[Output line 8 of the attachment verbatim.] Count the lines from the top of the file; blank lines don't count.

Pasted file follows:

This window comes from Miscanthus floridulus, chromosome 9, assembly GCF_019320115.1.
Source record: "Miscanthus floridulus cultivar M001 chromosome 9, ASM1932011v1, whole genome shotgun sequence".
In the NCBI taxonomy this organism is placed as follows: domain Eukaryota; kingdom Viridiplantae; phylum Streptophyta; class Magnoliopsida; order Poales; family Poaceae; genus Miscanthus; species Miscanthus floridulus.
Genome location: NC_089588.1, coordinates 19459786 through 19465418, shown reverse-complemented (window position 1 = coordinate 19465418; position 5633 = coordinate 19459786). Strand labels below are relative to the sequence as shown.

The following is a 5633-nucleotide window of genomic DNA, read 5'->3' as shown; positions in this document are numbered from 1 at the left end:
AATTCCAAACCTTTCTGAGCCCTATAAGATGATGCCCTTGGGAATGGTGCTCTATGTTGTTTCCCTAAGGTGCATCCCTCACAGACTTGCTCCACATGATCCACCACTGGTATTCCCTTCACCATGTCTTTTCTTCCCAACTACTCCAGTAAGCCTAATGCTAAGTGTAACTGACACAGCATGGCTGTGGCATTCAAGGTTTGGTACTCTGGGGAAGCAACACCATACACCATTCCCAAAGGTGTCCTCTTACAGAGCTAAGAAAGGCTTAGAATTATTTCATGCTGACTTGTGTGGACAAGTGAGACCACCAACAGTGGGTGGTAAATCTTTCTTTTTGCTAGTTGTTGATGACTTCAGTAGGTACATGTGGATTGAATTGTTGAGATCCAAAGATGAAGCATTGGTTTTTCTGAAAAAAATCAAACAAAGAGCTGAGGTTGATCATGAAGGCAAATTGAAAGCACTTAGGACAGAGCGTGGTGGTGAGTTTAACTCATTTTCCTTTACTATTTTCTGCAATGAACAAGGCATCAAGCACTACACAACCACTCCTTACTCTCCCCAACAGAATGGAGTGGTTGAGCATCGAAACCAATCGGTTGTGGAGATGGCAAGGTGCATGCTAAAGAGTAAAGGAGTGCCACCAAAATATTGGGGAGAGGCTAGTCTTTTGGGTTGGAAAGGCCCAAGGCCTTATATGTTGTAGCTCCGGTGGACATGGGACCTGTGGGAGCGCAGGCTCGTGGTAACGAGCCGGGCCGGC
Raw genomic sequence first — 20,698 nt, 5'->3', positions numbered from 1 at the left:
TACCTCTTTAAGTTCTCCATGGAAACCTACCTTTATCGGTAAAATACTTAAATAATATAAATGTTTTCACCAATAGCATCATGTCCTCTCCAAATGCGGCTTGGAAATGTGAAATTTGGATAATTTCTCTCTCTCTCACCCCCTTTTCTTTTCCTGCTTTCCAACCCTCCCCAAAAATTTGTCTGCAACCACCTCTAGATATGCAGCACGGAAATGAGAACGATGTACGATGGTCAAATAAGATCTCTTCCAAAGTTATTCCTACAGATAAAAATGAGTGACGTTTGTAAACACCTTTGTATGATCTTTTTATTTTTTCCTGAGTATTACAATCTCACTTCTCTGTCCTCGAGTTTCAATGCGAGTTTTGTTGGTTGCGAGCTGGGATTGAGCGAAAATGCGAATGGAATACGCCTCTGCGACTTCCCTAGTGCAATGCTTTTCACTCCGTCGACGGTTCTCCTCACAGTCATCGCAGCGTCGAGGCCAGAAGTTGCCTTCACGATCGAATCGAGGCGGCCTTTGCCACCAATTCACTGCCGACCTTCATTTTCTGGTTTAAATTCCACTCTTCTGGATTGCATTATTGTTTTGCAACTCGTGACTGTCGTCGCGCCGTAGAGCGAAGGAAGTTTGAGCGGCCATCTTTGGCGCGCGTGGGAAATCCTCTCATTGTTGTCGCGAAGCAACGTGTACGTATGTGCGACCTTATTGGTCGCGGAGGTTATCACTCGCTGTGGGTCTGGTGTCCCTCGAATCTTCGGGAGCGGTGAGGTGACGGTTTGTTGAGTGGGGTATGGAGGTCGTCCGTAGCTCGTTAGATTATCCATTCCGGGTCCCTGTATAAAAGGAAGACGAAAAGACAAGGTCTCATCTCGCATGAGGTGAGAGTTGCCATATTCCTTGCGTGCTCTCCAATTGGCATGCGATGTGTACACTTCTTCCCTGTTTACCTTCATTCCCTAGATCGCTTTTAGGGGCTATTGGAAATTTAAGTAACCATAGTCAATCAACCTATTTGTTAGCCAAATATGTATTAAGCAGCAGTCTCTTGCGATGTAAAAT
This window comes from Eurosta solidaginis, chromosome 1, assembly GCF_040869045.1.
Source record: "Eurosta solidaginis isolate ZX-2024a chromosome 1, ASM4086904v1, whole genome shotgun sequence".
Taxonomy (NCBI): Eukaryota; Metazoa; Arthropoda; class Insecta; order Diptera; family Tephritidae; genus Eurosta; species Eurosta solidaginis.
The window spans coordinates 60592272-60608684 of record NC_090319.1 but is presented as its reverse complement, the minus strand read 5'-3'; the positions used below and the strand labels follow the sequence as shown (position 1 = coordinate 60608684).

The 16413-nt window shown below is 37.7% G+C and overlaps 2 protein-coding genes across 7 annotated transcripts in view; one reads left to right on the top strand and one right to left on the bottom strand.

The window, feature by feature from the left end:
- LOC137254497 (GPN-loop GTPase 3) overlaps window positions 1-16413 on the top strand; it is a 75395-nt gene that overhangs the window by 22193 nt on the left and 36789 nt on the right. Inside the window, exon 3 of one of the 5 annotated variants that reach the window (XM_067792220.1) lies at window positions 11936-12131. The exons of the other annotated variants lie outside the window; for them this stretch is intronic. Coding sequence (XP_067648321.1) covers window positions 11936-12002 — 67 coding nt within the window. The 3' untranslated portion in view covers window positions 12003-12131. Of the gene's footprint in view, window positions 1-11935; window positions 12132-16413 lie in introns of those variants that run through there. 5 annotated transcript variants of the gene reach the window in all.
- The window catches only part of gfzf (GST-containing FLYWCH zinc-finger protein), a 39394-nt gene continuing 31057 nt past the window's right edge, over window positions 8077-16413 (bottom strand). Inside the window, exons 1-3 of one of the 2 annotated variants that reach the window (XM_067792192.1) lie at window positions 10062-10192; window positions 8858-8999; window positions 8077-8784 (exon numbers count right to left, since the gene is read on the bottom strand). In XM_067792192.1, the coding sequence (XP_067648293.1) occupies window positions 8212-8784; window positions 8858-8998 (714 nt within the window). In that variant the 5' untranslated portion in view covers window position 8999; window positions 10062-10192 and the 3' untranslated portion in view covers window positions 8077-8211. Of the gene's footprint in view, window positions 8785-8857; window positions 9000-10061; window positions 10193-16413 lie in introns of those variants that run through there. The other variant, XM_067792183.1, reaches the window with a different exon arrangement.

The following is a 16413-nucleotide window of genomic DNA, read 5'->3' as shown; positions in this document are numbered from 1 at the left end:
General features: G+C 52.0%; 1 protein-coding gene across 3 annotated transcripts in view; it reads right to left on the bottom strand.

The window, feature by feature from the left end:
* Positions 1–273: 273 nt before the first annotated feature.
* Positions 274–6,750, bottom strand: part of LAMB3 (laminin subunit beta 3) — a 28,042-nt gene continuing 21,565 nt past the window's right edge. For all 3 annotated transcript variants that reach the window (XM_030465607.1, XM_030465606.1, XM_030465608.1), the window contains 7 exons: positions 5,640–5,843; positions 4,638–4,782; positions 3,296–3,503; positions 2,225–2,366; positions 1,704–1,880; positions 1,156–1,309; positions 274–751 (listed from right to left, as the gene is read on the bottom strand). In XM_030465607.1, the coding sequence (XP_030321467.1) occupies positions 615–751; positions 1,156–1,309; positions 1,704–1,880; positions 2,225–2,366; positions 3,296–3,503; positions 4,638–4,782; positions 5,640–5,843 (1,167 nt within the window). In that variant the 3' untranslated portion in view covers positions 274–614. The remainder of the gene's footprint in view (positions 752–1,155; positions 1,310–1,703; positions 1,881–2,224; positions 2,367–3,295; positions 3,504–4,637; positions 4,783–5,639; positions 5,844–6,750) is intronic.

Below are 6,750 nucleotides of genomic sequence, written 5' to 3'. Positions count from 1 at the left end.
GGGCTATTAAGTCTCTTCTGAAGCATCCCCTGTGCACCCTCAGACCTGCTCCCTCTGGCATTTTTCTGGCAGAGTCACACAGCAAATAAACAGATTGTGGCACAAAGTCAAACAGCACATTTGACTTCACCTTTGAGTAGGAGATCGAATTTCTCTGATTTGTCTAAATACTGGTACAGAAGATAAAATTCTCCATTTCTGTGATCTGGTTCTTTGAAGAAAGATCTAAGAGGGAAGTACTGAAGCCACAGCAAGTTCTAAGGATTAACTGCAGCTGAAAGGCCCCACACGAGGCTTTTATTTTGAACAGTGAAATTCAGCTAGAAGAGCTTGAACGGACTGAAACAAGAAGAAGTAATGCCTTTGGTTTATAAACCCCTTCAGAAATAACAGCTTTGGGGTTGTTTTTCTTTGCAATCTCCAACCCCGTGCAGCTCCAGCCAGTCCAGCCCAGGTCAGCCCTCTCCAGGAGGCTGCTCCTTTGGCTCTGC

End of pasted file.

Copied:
TACCTCTTTAAGTTCTCCATGGAAACCTACCTTTATCGGTAAAATACTTAAATAATATAAATGTTTTCACCAATAGCATCATGTCCTCTCCAAATGCGGCTTGGAAATGTGAAATTTGGATAATTTCTCTCTCTCTCACCCCCTTTTCTTTTCCTGCTTTCCAACCCTCCCCAAAAATTTGTCTGCAACCACCTCTAGATATGCAGCACGGAAATGAGAACGATGTACGATGGTCAAATAAGATCTCTTCCAAAGTTATTCCTACAGATAAAAATGAGTGACGTTTGTAAACACCTTTGTATGATCTTTTTATTTTTTCCTGAGTATTACAATCTCACTTCTCTGTCCTCGAGTTTCAATGCGAGTTTTGTTGGTTGCGAGCTGGGATTGAGCGAAAATGCGAATGGAATACGCCTCTGCGACTTCCCTAGTGCAATGCTTTTCACTCCGTCGACGGTTCTCCTCACAGTCATCGCAGCGTCGAGGCCAGAAGTTGCCTTCACGATCGAATCGAGGCGGCCTTTGCCACCAATTCACTGCCGACCTTCATTTTCTGGTTTAAATTCCACTCTTCTGGATTGCATTATTGTTTTGCAACTCGTGACTGTCGTCGCGCCGTAGAGCGAAGGAAGTTTGAGCGGCCATCTTTGGCGCGCGTGGGAAATCCTCTCATTGTTGTCGCGAAGCAACGTGTACGTATGTGCGACCTTATTGGTCGCGGAGGTTATCACTCGCTGTGGGTCTGGTGTCCCTCGAATCTTCGGGAGCGGTGAGGTGACGGTTTGTTGAGTGGGGTATGGAGGTCGTCCGTAGCTCGTTAGATTATCCATTCCGGGTCCCTGTATAAAAGGAAGACGAAAAGACAAGGTCTCATCTCGCATGAGGTGAGAGTTGCCATATTCCTTGCGTGCTCTCCAATTGGCATGCGATGTGTACACTTCTTCCCTGTTTACCTTCATTCCCTAGATCGCTTTTAGGGGCTATTGGAAATTTAAGTAACCATAGTCAATCAACCTATTTGTTAGCCAAATATGTATTAAGCAGCAGTCTCTTGCGATGTAAAAT